For those who can’t tell the difference between graphic novels and comic books and still consider them both kids’ stuff need to read a graphic novel by Will Eisner. Since launching his superhero The Spirit in 1940, he turns comic book storytelling into an art, panel by panel. In 1978, he introduced the world to the graphic novel with A Contract with God. He proved this medium can tell a story as compelling and adult as a Charles Dickens novel or a Martin Scorsese movie. In 2000, he proves he still has the touch with Last Day in Vietnam, a series of stories from the battle fields of the Korean and Vietnam Wars.
Last Day in Vietnam is not so much a graphic novel as it is a series of monologues told with drawings. It came from his experience drawing for the US Army. Starting in 1942, Eisner made comics with maintenance advice for magazines Army Motors and PS, the Preventative Maintenance Monthly. At the same time, Chuck Jones and Dr. Seuss worked together to create Private Snafu, a series of comic cautionary tales for the Troops. Funny how open the US army was to mediums that are still considered “kids’ stuff”.
The reader plays the role of a journalist going through a day in a character’s life. Each story is told in brief pages but each displays the best qualities of Eisner. First is his characters facial expression. Eisner’s pen strokes can convey more stories in a character’s face than most artists can with word bubbles. The perfect example is The Casualty. It consists of a bandaged Korean soldier sitting alone in a café, smoking and drinking. Throughout the story, he expresses a lot of depression and bitterness as he reminisces about a one night stand that left him as he is. In a poetic move, a smoke of his cigarette forms the story of his past as his body language expresses how the betrayal fills him with disillusionment.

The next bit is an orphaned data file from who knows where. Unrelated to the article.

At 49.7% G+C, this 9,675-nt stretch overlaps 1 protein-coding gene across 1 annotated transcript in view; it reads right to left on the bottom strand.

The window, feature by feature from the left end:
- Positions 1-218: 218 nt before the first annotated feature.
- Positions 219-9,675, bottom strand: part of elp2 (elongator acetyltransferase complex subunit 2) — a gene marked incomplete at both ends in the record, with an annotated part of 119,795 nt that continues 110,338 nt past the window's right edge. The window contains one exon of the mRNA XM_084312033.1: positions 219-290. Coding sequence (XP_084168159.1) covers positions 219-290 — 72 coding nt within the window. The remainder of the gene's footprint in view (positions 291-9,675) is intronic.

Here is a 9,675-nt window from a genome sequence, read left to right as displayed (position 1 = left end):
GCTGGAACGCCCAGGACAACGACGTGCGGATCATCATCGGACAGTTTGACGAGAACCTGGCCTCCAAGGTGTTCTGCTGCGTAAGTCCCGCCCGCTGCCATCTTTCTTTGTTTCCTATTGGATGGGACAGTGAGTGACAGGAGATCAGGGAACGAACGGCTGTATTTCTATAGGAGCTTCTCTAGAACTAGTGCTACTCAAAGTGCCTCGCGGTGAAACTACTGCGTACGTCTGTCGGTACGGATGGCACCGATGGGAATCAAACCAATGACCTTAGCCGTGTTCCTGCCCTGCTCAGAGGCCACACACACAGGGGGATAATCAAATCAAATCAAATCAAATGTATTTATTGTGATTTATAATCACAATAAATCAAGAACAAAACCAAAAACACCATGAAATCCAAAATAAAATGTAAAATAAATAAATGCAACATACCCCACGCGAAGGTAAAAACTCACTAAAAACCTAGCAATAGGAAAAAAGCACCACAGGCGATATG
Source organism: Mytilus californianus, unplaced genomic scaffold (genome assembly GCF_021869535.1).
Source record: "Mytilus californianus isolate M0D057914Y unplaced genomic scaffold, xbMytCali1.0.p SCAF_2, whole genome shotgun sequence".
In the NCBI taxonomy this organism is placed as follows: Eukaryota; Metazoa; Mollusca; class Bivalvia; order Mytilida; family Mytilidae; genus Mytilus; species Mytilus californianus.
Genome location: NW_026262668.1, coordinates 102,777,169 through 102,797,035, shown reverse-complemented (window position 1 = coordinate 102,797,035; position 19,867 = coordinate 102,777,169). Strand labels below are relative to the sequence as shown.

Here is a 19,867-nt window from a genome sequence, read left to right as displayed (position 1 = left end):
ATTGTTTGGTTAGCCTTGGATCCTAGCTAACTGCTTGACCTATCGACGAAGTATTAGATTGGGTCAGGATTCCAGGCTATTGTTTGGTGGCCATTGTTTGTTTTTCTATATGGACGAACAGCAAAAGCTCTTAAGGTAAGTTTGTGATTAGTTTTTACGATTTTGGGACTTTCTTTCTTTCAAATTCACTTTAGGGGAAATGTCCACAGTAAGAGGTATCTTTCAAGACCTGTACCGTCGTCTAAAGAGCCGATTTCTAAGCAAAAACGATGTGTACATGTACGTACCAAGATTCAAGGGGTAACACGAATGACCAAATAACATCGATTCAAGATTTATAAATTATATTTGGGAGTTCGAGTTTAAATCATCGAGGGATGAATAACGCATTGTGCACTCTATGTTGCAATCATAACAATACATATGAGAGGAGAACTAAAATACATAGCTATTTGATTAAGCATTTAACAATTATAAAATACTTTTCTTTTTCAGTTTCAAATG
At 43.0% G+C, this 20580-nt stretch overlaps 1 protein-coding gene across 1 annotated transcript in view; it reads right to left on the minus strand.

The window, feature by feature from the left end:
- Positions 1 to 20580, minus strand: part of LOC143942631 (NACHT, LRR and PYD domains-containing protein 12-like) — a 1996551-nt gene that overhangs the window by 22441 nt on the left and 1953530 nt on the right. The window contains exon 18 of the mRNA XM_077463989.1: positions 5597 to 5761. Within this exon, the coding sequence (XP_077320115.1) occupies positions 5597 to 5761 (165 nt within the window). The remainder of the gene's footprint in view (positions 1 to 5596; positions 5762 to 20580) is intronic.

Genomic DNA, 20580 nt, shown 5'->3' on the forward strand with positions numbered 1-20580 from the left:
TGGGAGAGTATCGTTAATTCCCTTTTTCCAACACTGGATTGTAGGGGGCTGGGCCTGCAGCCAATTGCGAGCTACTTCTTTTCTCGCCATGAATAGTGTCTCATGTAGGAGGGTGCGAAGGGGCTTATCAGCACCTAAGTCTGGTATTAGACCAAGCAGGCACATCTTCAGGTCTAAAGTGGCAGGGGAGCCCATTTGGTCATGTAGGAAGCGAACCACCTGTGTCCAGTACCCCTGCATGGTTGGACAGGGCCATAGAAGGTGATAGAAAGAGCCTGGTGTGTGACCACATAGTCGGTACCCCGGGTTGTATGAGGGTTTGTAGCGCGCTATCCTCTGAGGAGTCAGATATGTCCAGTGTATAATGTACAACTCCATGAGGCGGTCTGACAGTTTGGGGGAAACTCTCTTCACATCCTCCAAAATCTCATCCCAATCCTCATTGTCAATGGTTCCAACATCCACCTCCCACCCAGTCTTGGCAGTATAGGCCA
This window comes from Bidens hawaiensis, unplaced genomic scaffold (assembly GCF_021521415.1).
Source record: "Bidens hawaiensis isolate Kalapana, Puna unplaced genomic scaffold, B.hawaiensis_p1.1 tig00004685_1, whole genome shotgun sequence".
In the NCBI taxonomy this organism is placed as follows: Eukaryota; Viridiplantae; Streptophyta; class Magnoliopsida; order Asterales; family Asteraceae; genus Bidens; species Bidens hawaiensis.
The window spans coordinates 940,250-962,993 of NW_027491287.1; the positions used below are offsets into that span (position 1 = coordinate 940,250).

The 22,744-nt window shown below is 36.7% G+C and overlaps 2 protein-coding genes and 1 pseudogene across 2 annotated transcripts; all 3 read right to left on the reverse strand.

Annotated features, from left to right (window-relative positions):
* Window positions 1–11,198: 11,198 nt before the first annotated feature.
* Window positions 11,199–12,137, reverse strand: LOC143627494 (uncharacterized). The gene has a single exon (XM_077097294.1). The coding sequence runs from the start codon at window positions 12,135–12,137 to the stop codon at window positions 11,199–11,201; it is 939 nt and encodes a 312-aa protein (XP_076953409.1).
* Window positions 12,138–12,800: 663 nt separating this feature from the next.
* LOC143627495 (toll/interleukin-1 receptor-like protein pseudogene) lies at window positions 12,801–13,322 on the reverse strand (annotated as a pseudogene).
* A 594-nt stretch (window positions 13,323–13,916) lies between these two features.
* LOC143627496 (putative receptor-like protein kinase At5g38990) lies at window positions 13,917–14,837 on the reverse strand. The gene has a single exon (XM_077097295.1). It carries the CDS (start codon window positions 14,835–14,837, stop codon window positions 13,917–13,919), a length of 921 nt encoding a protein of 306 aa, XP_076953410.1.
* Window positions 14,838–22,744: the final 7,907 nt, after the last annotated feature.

Second is the depth of his characters. In his graphic novels, Eisner’s characters first seem like caricatures, but then they take a surprising turn. This is true for the reader’s guide in the title story. When introduced, this guide seems to be an upbeat guy, a little too upbeat in contrast to his surly counterparts. One suspects a PR façade. Then it turns out his optimism comes from the fact that he is going home that day. But then the basecamp is attacked and reality sinks in for the guide. In terror, he realizes he might never see his son again.
But of all of them, A Purple Heart for George has to be the best. In a drunken stupor, George rambles on about his need to go into combat and join his friend Benny. He seems like a stereotypical hick unfit for battle. But through his ramblings, he reveals his relationship with the unseen Benny and even in a state of inebriation, he manages to write a coherent letter requesting a transfer. Considering his state, it’s uncertain if he means it. Plus, he still seems unfit for battle. Then he unintentionally gets his wish.
With each character, Eisner demonstrates an emotionally honest form of empathy. He shows a much care for the native tour guide as he does in his carefully paced story to the immaculately detailed drawings. Even his lettering style has an emotional resonance. Still think this is kids’ stuff?